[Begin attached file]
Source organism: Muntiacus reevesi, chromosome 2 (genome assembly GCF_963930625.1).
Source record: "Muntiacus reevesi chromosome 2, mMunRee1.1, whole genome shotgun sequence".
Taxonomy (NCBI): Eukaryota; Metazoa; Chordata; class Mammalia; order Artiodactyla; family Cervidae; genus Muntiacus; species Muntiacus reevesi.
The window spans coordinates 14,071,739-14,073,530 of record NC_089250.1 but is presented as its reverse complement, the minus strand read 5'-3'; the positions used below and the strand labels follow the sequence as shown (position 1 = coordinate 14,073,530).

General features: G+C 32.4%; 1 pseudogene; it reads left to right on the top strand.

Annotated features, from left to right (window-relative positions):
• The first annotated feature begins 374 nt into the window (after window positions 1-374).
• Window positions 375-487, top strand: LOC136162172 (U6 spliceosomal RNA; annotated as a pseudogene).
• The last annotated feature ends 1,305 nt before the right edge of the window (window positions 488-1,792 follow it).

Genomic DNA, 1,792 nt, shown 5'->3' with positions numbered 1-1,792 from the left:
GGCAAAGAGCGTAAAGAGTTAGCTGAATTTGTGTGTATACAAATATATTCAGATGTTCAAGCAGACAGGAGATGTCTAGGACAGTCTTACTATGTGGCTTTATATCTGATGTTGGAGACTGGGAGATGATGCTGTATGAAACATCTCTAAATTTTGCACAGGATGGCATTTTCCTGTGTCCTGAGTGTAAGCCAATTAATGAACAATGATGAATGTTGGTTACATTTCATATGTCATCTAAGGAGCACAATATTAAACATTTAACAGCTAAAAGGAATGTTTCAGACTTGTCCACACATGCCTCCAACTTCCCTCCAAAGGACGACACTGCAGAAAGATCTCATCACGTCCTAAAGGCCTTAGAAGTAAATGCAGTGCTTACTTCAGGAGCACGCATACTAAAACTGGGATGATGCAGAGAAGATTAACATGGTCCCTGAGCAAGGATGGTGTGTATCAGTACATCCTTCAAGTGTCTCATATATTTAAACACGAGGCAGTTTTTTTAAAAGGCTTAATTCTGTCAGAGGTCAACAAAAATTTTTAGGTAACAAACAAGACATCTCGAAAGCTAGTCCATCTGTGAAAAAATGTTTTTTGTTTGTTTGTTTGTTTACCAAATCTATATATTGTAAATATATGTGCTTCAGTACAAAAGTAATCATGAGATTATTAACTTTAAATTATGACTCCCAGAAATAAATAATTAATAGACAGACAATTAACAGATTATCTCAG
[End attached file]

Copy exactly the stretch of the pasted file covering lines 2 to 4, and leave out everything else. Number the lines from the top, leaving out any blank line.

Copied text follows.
Source record: "Muntiacus reevesi chromosome 2, mMunRee1.1, whole genome shotgun sequence".
Taxonomy (NCBI): Eukaryota; Metazoa; Chordata; class Mammalia; order Artiodactyla; family Cervidae; genus Muntiacus; species Muntiacus reevesi.
The window spans coordinates 14,071,739-14,073,530 of record NC_089250.1 but is presented as its reverse complement, the minus strand read 5'-3'; the positions used below and the strand labels follow the sequence as shown (position 1 = coordinate 14,073,530).